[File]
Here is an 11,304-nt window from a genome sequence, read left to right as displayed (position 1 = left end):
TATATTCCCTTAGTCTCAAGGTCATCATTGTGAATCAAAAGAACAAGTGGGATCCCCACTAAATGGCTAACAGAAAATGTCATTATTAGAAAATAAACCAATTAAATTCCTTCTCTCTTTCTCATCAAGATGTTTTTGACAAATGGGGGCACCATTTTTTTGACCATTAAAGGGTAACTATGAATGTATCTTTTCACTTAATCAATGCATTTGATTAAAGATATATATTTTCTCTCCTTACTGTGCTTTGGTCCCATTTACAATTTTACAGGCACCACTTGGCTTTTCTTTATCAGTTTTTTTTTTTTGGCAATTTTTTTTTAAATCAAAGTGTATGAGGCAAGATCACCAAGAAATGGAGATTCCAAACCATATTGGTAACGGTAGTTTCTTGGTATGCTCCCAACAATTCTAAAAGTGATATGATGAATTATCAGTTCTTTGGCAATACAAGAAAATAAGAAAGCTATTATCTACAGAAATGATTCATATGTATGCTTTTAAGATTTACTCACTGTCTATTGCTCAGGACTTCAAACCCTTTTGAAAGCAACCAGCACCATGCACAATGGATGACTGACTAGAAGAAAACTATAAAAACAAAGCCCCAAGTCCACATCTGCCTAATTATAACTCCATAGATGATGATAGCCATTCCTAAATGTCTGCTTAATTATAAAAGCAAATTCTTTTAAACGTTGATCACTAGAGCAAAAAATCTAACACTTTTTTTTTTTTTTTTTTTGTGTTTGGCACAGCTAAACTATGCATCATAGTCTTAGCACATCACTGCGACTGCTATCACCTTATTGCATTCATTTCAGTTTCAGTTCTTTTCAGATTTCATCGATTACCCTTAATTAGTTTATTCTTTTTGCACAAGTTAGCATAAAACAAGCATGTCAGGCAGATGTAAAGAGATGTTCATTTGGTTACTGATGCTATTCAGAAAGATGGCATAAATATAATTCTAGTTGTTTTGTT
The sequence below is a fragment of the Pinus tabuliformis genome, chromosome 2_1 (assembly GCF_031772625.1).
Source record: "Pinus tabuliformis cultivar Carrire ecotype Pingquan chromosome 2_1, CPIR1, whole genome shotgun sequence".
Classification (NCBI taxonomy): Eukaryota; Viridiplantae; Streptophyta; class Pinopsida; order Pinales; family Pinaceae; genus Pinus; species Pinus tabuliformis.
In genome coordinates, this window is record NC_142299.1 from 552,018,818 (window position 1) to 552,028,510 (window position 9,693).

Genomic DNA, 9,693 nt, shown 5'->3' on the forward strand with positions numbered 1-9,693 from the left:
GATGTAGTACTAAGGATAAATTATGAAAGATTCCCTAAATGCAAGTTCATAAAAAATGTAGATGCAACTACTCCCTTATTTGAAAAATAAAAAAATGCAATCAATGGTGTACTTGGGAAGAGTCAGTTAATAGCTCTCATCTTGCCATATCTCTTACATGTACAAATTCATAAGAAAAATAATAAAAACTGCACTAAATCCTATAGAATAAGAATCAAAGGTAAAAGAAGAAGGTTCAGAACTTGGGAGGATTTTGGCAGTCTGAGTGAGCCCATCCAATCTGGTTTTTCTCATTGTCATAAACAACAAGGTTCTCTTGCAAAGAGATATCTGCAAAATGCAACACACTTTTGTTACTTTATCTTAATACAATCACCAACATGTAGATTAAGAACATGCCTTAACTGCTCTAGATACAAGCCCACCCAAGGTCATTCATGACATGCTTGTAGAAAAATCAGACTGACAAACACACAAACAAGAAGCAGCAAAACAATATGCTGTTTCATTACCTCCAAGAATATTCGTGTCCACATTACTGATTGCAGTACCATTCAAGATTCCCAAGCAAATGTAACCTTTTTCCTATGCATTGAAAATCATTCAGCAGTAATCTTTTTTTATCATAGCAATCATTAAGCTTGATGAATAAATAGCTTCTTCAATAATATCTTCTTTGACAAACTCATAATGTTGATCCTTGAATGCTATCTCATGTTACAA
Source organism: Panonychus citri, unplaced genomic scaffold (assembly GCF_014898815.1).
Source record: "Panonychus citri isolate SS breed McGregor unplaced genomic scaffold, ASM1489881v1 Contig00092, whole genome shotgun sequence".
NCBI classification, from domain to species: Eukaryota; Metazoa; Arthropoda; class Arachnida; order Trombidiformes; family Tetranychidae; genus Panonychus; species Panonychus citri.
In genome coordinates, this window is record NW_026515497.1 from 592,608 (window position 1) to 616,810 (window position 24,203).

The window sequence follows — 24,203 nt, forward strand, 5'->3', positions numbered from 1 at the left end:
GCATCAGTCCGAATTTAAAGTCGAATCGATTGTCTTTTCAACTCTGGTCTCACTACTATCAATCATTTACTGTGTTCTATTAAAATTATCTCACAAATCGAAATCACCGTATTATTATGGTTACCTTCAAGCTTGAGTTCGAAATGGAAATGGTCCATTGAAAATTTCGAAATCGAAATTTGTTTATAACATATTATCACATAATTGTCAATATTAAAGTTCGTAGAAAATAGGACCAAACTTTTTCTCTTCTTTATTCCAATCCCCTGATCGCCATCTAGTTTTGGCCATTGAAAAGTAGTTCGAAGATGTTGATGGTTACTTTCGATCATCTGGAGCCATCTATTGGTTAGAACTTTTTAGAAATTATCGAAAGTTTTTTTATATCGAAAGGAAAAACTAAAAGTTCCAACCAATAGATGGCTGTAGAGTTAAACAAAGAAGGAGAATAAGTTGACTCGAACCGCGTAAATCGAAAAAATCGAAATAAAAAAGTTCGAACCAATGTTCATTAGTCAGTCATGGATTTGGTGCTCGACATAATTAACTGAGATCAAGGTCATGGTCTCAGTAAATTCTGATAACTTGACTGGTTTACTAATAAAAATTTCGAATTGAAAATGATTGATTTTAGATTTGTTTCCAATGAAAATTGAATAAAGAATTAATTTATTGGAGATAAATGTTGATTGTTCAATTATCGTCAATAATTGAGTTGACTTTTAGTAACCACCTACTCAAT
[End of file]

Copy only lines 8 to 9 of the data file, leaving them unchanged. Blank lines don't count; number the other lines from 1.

GATGTAGTACTAAGGATAAATTATGAAAGATTCCCTAAATGCAAGTTCATAAAAAATGTAGATGCAACTACTCCCTTATTTGAAAAATAAAAAAATGCAATCAATGGTGTACTTGGGAAGAGTCAGTTAATAGCTCTCATCTTGCCATATCTCTTACATGTACAAATTCATAAGAAAAATAATAAAAACTGCACTAAATCCTATAGAATAAGAATCAAAGGTAAAAGAAGAAGGTTCAGAACTTGGGAGGATTTTGGCAGTCTGAGTGAGCCCATCCAATCTGGTTTTTCTCATTGTCATAAACAACAAGGTTCTCTTGCAAAGAGATATCTGCAAAATGCAACACACTTTTGTTACTTTATCTTAATACAATCACCAACATGTAGATTAAGAACATGCCTTAACTGCTCTAGATACAAGCCCACCCAAGGTCATTCATGACATGCTTGTAGAAAAATCAGACTGACAAACACACAAACAAGAAGCAGCAAAACAATATGCTGTTTCATTACCTCCAAGAATATTCGTGTCCACATTACTGATTGCAGTACCATTCAAGATTCCCAAGCAAATGTAACCTTTTTCCTATGCATTGAAAATCATTCAGCAGTAATCTTTTTTTATCATAGCAATCATTAAGCTTGATGAATAAATAGCTTCTTCAATAATATCTTCTTTGACAAACTCATAATGTTGATCCTTGAATGCTATCTCATGTTACAA
Source organism: Panonychus citri, unplaced genomic scaffold (assembly GCF_014898815.1).